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Peter Van Doren returns to Free Thoughts for a discussion on public choice economics and how it affects political decision making.

Aaron Ross Powell
Director and Editor
Trevor Burrus
Research Fellow, Constitutional Studies

Peter Van Doren is editor of the quarterly journal Regulation and an expert in the regulation of housing, land, energy, the environment, transportation, and labor. He has taught at the Woodrow Wilson School of Public and International Affairs (Princeton University), the School of Organization and Management (Yale University), and the University of North Carolina at Chapel Hill. From 1987 to 1988 he was the postdoctoral fellow in political economy at Carnegie Mellon University. His writing has been published in theWall Street Journal, the Washington Post, Journal of Commerce, and the New York Post. Van Doren has also appeared on CNN, CNBC, Fox News Channel, and Voice of America. He received his bachelor’s degree from the Massachusetts Institute of Technology and his master’s degree and doctorate from Yale University.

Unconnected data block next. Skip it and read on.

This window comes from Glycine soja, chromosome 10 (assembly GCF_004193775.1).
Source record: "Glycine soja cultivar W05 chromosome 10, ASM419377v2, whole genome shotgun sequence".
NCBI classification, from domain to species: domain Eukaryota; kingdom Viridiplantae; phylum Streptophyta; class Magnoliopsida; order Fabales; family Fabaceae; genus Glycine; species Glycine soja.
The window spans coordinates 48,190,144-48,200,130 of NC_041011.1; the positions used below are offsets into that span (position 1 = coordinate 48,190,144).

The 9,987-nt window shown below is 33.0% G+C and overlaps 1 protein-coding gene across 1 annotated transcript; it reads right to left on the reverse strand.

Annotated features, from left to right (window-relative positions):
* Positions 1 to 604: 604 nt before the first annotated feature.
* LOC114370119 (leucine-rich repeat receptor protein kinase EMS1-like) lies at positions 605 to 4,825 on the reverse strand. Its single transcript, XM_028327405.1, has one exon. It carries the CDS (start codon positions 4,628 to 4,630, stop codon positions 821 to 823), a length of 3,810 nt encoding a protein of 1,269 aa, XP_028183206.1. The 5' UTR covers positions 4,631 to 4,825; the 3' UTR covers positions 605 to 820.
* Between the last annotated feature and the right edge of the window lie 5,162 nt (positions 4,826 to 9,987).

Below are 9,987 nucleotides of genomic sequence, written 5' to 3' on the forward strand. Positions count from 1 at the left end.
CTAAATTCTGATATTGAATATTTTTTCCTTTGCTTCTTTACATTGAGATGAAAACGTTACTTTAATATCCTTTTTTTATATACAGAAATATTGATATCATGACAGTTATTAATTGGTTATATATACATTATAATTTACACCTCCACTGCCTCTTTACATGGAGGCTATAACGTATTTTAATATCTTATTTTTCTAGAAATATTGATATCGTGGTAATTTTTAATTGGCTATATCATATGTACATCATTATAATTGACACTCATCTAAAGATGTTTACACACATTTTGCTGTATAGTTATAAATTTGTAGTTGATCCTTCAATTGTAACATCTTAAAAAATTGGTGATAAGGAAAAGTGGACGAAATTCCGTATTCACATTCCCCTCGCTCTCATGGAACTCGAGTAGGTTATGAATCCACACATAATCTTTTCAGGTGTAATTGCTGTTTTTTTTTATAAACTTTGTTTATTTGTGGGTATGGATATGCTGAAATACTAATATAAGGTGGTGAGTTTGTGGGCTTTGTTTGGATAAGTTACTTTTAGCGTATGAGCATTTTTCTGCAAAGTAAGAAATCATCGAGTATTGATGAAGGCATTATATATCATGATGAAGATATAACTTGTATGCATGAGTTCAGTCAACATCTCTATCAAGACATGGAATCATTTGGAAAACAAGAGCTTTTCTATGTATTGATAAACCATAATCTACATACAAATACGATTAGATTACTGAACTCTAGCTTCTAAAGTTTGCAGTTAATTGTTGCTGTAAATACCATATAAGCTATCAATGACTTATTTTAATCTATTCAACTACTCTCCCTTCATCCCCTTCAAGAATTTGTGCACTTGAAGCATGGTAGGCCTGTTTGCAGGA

This week Peter Van Doren joins us to explain the economics of decision making in politics. What is public choice theory and how does it explain what happens in a majority rules democracy? Is public choice a type of macroeconomic theory? How does ordering a series of votes change their outcome? What’s rent‐​seeking? What does the phrase “concentrated benefits and diffuse costs” mean? What’s the median voter theorem and how does it affect our politics in America?

Show Notes and Further Reading

Kenneth Arrow, Social Choice and Individual Values (book)

Anthony Downs, An Economic Theory of Democracy (book)

Mancur Olson, The Logic of Collective Action: Public Goods and the Theory of Groups (book)

James Buchanan and Gordon Tullock, The Calculus of Consent: Logical Foundations of Constitutional Democracy (book)

Michael E. Levine and Charles R. Plott, “Agenda Influence and Its Implications” (article)

Base Realignment and Closure (BRAC) (Wikipedia article)

Say’s Law (Wikipedia article)

Pareto Efficiency (Wikipedia article)

Resisting the Growth of Governments (video)